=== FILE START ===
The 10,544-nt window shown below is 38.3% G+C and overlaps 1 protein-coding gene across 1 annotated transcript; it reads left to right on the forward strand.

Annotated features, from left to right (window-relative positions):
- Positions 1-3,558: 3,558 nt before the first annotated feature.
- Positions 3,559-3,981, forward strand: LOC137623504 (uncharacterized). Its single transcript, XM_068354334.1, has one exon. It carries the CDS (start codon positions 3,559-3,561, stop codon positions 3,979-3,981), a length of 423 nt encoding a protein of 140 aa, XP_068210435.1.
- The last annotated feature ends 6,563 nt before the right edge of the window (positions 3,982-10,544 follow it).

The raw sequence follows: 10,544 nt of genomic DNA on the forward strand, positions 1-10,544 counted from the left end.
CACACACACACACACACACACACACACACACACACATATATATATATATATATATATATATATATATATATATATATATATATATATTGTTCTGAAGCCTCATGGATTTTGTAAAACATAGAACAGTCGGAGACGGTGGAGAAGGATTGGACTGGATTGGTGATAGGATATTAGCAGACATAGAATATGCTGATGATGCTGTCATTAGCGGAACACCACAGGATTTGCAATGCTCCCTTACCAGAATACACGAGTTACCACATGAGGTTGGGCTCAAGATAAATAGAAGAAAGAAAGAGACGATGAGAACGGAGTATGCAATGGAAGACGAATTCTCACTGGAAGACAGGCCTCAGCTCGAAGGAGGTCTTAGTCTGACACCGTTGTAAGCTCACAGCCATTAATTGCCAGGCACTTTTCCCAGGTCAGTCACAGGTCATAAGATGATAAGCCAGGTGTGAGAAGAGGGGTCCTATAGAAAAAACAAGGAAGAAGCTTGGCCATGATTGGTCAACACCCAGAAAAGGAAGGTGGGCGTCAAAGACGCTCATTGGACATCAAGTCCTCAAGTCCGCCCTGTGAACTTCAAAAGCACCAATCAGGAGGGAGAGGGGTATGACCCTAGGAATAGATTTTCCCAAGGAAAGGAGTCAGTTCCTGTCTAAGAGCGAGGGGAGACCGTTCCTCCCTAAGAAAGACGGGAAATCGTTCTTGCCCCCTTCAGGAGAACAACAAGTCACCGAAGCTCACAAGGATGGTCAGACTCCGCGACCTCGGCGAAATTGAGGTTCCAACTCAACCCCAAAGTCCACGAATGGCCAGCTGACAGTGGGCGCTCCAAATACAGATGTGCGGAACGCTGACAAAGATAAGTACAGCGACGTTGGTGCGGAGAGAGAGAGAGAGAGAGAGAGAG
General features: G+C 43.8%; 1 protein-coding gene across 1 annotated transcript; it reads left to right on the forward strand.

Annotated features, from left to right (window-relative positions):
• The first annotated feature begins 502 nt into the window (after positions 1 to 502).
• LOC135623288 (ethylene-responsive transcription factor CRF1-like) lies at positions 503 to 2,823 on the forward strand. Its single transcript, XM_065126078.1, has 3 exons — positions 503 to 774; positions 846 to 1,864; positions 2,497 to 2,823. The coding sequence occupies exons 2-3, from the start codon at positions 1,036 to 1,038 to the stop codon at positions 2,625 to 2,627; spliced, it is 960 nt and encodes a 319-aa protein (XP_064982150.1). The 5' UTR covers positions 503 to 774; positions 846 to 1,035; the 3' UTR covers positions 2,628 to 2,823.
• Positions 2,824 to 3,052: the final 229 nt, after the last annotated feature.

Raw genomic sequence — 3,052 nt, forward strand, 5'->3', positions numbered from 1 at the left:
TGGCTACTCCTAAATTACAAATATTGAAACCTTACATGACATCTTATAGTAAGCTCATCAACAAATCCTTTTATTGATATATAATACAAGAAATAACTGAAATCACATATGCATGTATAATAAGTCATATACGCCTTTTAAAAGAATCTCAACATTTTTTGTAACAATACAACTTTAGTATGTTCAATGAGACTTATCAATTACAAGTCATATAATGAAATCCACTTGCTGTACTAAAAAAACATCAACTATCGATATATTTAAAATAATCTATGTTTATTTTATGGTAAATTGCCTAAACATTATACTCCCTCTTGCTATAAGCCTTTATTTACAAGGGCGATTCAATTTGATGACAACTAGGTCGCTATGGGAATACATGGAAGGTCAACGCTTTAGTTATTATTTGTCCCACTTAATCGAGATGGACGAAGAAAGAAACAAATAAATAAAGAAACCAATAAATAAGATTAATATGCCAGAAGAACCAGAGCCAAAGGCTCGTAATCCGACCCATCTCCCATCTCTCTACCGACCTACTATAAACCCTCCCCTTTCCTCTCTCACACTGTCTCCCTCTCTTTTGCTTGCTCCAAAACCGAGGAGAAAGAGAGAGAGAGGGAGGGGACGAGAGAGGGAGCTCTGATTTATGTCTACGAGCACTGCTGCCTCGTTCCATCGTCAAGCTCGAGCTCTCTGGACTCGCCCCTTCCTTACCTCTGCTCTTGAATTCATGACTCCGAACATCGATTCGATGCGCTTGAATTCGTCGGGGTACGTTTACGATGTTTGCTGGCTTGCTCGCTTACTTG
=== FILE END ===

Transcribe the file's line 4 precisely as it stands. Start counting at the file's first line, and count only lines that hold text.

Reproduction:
- Positions 3,559-3,981, forward strand: LOC137623504 (uncharacterized). Its single transcript, XM_068354334.1, has one exon. It carries the CDS (start codon positions 3,559-3,561, stop codon positions 3,979-3,981), a length of 423 nt encoding a protein of 140 aa, XP_068210435.1.